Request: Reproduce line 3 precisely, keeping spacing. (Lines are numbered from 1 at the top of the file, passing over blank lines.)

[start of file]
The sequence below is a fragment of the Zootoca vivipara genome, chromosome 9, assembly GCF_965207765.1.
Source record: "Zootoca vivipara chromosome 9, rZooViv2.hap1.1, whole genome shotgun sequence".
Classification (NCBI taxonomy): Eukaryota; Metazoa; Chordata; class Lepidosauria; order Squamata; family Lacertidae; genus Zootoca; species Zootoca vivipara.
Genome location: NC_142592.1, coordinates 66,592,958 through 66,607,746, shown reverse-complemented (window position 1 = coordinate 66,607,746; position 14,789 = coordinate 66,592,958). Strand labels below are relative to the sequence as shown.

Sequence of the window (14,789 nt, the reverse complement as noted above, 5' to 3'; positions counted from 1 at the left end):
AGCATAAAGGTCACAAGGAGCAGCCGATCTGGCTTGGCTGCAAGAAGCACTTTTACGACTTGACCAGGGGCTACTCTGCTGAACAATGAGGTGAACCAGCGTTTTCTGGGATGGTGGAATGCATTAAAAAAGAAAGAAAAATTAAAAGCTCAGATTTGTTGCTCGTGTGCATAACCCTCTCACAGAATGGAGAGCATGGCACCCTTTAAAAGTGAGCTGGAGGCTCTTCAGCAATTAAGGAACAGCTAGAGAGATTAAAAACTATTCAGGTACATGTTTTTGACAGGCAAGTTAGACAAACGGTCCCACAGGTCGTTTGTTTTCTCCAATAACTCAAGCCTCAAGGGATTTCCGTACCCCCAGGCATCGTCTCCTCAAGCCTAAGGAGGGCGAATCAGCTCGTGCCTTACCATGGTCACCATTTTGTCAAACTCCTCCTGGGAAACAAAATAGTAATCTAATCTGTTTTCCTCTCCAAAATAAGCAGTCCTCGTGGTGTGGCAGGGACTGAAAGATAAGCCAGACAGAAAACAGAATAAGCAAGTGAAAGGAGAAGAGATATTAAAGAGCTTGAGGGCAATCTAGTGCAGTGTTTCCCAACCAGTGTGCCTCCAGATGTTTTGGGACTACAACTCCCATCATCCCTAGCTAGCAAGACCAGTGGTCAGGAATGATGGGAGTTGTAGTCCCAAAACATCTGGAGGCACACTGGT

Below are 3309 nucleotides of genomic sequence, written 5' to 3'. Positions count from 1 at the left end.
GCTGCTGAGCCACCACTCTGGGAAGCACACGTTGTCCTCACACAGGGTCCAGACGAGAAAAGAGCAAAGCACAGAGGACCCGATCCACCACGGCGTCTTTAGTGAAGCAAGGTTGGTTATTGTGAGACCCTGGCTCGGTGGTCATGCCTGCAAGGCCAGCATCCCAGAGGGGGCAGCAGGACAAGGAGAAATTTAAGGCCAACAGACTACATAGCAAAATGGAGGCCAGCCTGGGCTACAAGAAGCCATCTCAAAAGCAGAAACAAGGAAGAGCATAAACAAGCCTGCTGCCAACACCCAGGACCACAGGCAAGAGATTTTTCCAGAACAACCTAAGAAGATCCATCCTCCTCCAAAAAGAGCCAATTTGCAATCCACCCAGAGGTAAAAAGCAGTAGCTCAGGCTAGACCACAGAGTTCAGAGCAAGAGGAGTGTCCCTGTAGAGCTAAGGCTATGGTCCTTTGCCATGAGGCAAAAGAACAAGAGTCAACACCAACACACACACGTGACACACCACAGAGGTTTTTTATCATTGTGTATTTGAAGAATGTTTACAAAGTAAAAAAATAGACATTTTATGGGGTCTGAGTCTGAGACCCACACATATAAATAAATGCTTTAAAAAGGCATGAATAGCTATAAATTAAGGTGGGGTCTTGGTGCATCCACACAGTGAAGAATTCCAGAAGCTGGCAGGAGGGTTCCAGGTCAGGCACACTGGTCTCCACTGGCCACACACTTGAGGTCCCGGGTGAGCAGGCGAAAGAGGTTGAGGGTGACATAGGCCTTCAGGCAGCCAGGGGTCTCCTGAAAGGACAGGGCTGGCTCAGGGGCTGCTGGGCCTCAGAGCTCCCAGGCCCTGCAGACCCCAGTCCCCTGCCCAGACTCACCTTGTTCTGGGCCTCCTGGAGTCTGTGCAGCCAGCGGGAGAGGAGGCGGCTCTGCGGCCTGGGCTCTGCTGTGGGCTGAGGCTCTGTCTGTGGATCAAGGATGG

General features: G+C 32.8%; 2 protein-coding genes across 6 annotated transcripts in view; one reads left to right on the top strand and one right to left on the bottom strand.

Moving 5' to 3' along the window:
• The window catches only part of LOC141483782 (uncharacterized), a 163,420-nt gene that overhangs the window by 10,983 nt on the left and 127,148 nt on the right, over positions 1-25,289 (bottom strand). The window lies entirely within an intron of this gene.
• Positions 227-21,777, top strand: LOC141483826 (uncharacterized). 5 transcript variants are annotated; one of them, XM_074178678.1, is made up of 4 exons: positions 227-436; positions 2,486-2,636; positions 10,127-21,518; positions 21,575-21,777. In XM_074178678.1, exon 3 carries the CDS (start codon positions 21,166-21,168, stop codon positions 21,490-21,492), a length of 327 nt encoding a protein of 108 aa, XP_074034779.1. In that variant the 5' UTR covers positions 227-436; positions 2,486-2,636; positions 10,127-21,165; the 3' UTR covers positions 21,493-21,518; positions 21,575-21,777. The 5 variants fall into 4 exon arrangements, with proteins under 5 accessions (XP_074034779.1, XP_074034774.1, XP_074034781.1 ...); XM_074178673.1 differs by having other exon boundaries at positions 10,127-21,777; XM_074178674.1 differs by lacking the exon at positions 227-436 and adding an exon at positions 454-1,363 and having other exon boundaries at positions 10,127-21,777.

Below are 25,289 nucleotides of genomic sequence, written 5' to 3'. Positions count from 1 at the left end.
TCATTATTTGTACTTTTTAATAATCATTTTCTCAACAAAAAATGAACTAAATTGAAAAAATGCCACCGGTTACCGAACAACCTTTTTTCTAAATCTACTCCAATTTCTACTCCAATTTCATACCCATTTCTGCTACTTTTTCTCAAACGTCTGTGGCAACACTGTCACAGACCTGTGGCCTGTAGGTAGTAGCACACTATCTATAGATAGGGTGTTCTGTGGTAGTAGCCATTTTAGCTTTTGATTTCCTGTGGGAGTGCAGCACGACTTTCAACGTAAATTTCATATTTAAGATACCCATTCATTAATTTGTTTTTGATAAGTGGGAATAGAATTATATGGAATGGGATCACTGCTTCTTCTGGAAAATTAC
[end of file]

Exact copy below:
Classification (NCBI taxonomy): Eukaryota; Metazoa; Chordata; class Lepidosauria; order Squamata; family Lacertidae; genus Zootoca; species Zootoca vivipara.